So as to finally arrange the points in a closed hull (though, again, not necessarily a convex hull), the method 60 arranges the previously sorted points according to their position with respect to the aforementioned line; see, step 64C. Particularly, where the line is defined by points with extreme x-axis values, step 64C places successive sorted points that are on or above the line in order at the beginning of a list, while placing points that are below that line at the end of such a list.
FIG. 7E illustrates the arrangement of points 1-7 effected by step 60. Here, points 2 and 3, which reside below line 116, are placed at the end of the list. FIG. 7F shows completion of the arrangement effected by step 60, to wit, the reassignment of indexes "1"-"7" so that, in succession, they define vertices of a closed hull.
In step 66, a method according to the invention tests successive points on the hull and removes those that do not define a convex hull. This testing step is preferably performed using the Graham scan technique described, by way of example, in Sedgewick, Algorithms in C (Addison-Wesley, 1990) at pp. 365 et seq.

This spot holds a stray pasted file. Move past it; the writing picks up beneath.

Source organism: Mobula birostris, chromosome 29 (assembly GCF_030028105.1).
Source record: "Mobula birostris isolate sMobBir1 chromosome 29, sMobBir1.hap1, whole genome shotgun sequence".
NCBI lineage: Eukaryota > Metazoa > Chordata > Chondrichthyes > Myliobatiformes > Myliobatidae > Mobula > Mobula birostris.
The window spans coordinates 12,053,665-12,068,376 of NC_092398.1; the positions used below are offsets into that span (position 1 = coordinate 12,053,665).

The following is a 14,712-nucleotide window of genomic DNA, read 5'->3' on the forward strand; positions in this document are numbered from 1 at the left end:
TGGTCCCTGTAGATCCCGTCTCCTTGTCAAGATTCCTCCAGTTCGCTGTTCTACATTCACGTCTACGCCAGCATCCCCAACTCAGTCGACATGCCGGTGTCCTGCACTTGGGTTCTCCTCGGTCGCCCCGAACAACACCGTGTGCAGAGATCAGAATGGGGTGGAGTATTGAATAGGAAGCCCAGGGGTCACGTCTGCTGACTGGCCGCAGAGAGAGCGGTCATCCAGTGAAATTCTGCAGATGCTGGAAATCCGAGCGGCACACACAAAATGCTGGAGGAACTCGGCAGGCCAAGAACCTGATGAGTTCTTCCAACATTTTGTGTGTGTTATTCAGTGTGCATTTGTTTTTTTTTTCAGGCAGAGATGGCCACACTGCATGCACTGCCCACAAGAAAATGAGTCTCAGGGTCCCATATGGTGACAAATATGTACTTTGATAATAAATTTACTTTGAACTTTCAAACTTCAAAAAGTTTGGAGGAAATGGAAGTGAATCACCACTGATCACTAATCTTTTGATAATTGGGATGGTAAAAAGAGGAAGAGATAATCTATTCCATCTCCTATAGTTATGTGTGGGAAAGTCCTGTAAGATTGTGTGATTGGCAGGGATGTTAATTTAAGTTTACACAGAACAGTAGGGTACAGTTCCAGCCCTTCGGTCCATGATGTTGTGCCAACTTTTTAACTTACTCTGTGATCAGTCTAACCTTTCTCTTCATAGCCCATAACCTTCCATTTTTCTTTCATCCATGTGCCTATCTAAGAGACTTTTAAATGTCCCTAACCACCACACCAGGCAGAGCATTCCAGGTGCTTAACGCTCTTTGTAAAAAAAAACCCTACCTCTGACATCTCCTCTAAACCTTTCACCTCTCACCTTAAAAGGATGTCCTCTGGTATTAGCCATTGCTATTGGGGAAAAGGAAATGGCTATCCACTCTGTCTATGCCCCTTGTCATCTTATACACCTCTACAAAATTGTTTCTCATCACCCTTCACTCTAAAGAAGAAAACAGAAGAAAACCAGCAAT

More particularly, step 66 utilizes those aspects of the technique described by Sedgewick involving "proceeding around the hull!, trying to place each point on the hull and eliminating previously placed points that couldn't possible be on the convex! hull." Id. at pp. 365. Still more particularly, step 66 involves testing the direction of the hull perimeter at each successive vertex. When the perimeter turns left, the vertex point is presumed to lie on the convex hull and that point is retained for at least the time being. Conversely, where the perimeter turns right, the vertex point is presumed to lie inside the convex hull and the point is removed.